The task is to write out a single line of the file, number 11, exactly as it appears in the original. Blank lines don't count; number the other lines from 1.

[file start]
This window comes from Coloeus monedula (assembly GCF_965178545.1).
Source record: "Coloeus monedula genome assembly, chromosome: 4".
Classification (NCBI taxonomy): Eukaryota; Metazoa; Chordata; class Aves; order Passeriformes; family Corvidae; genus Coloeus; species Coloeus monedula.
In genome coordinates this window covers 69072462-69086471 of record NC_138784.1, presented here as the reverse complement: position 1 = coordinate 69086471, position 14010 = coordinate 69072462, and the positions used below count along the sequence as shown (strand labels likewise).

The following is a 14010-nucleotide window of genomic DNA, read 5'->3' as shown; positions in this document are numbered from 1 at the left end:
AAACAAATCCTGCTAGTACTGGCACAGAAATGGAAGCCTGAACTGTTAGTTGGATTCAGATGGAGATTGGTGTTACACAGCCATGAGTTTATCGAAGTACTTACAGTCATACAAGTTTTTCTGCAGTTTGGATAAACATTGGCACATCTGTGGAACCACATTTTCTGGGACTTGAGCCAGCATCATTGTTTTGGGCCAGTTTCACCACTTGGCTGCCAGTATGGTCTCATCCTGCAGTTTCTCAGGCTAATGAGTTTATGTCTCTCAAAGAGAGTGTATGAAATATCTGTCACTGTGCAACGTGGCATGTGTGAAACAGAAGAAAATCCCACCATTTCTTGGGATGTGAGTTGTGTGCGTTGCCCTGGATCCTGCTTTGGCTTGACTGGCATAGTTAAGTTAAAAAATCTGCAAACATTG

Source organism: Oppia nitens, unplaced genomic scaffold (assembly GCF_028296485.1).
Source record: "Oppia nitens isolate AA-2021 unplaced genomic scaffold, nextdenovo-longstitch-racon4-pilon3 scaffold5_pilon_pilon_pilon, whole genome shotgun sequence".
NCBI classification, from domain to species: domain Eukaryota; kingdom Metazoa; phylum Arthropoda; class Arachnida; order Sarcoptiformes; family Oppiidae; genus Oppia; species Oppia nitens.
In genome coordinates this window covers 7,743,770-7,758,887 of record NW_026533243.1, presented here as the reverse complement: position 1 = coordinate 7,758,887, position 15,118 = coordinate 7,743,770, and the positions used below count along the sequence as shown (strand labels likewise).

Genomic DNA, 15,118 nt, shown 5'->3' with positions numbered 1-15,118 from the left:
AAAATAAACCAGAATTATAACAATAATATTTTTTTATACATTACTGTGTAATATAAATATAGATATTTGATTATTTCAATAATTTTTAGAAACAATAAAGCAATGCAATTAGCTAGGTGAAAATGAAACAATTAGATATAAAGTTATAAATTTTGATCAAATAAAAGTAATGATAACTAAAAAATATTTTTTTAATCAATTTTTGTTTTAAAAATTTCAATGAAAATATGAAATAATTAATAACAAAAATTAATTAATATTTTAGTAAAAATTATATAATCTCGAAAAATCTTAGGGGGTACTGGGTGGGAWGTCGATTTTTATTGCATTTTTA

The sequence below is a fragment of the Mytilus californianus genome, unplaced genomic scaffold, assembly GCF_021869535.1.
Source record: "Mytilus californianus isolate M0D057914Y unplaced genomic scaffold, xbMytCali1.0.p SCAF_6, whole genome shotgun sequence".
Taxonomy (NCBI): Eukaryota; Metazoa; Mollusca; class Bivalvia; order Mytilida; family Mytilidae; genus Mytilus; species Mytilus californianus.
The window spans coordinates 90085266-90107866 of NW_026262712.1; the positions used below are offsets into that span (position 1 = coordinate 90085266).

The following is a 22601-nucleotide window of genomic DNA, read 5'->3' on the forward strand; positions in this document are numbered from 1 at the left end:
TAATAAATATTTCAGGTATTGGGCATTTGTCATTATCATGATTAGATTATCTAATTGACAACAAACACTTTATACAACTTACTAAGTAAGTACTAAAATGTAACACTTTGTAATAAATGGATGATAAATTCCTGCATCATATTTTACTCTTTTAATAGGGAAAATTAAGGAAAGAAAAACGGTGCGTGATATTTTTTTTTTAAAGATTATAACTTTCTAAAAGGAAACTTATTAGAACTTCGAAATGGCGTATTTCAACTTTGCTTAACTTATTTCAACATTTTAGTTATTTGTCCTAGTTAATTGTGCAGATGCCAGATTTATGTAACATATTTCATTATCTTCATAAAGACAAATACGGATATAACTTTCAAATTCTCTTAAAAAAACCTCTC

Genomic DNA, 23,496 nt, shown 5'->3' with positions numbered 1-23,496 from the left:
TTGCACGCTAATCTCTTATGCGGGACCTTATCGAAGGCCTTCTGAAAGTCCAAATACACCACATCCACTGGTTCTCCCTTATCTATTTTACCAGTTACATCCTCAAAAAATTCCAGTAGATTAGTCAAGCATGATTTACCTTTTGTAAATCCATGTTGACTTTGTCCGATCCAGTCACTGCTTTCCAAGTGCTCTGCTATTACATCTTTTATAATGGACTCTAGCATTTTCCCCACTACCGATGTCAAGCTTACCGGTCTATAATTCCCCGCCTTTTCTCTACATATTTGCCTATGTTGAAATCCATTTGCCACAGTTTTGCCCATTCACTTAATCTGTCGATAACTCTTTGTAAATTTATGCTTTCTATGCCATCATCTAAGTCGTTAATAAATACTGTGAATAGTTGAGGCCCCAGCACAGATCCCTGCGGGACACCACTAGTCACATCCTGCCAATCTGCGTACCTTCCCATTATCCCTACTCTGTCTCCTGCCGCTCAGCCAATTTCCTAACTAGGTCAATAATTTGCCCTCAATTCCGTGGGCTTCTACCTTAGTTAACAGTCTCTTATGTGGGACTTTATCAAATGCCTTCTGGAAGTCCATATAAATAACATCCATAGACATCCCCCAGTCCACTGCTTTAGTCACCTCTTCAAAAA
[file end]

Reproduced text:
Genomic DNA, 15,118 nt, shown 5'->3' with positions numbered 1-15,118 from the left: